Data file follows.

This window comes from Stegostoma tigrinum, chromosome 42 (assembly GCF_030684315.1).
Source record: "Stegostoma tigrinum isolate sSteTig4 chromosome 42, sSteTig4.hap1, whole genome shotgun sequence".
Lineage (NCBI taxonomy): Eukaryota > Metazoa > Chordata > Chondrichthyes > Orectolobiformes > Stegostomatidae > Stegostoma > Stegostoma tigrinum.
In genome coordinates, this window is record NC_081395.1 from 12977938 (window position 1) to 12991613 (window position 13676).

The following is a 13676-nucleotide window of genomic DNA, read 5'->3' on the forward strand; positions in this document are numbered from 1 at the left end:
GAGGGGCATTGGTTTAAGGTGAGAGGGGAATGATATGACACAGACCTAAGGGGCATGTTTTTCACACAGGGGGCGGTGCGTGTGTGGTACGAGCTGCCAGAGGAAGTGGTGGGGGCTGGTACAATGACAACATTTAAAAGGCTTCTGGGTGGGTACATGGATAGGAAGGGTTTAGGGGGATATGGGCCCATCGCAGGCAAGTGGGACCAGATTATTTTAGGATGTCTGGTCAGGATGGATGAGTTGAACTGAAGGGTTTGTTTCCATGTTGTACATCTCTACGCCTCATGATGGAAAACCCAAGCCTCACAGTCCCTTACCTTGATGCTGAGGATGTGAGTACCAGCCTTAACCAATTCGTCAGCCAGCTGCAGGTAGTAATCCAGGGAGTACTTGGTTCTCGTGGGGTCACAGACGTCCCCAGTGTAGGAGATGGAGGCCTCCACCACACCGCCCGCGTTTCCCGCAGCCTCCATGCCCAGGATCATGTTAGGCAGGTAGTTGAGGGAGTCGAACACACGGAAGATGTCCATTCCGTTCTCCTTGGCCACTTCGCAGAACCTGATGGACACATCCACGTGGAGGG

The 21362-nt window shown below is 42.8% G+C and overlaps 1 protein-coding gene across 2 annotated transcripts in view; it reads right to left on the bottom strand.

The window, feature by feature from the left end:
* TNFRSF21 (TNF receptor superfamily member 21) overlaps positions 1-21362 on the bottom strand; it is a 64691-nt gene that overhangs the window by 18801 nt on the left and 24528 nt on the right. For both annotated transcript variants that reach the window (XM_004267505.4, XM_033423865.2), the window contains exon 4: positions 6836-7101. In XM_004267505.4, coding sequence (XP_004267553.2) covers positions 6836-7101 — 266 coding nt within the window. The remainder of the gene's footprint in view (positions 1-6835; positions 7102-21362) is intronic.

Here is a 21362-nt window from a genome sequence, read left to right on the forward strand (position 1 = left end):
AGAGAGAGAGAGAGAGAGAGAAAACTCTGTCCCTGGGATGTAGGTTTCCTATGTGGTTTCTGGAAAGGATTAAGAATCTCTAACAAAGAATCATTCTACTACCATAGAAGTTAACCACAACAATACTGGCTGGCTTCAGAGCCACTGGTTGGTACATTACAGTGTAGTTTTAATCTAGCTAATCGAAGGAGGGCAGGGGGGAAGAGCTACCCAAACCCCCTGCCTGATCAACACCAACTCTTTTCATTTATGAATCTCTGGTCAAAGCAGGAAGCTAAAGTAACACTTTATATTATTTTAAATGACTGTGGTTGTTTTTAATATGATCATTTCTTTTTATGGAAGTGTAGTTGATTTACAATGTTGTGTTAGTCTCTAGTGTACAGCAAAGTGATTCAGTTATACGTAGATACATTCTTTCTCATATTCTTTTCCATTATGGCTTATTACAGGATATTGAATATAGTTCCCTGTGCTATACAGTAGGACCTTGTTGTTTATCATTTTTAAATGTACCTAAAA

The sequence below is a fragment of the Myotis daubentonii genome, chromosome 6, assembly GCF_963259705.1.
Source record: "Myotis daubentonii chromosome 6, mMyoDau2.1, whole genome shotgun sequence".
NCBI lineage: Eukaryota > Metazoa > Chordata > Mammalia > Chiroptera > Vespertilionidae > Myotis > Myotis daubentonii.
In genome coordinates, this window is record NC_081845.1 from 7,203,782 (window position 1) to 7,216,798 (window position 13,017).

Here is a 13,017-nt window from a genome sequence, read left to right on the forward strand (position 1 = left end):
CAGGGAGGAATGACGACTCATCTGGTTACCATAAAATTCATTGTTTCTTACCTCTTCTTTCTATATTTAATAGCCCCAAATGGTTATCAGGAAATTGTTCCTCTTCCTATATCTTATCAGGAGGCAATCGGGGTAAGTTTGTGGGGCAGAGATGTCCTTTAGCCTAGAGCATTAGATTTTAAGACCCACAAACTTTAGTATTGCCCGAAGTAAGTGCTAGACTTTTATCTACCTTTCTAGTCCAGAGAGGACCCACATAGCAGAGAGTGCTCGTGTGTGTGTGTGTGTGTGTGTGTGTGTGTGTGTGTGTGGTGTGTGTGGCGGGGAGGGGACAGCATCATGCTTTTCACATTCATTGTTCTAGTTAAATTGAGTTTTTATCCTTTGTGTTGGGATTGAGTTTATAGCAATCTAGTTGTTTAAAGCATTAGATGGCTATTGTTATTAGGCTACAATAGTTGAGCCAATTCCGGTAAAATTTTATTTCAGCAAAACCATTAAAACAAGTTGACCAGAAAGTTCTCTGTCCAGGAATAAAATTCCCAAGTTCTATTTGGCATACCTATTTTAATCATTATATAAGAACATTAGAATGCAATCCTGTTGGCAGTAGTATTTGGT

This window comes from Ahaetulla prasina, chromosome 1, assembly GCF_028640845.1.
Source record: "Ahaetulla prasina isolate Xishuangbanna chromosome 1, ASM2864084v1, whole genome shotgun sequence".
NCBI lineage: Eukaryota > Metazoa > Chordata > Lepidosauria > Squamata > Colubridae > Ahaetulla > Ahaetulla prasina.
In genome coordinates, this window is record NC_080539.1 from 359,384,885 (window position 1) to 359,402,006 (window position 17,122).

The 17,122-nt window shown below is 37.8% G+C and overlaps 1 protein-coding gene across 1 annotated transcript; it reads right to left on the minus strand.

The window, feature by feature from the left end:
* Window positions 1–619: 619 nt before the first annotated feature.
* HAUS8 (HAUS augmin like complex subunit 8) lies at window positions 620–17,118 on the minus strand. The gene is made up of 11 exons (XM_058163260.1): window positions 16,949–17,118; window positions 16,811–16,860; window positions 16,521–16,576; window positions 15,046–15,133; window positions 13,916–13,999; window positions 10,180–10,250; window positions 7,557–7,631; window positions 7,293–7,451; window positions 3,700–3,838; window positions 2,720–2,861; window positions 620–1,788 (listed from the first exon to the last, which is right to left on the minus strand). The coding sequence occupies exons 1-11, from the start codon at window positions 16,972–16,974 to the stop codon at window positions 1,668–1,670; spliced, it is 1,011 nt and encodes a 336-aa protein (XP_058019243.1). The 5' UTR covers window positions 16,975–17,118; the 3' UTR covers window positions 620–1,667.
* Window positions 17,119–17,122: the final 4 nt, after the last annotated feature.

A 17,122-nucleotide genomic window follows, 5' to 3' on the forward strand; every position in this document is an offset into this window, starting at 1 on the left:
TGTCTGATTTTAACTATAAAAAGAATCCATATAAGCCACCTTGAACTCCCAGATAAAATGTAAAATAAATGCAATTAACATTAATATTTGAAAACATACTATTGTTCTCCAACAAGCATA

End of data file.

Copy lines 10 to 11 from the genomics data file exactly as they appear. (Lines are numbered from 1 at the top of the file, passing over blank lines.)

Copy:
Here is a 21362-nt window from a genome sequence, read left to right on the forward strand (position 1 = left end):
AGAGAGAGAGAGAGAGAGAGAAAACTCTGTCCCTGGGATGTAGGTTTCCTATGTGGTTTCTGGAAAGGATTAAGAATCTCTAACAAAGAATCATTCTACTACCATAGAAGTTAACCACAACAATACTGGCTGGCTTCAGAGCCACTGGTTGGTACATTACAGTGTAGTTTTAATCTAGCTAATCGAAGGAGGGCAGGGGGGAAGAGCTACCCAAACCCCCTGCCTGATCAACACCAACTCTTTTCATTTATGAATCTCTGGTCAAAGCAGGAAGCTAAAGTAACACTTTATATTATTTTAAATGACTGTGGTTGTTTTTAATATGATCATTTCTTTTTATGGAAGTGTAGTTGATTTACAATGTTGTGTTAGTCTCTAGTGTACAGCAAAGTGATTCAGTTATACGTAGATACATTCTTTCTCATATTCTTTTCCATTATGGCTTATTACAGGATATTGAATATAGTTCCCTGTGCTATACAGTAGGACCTTGTTGTTTATCATTTTTAAATGTACCTAAAA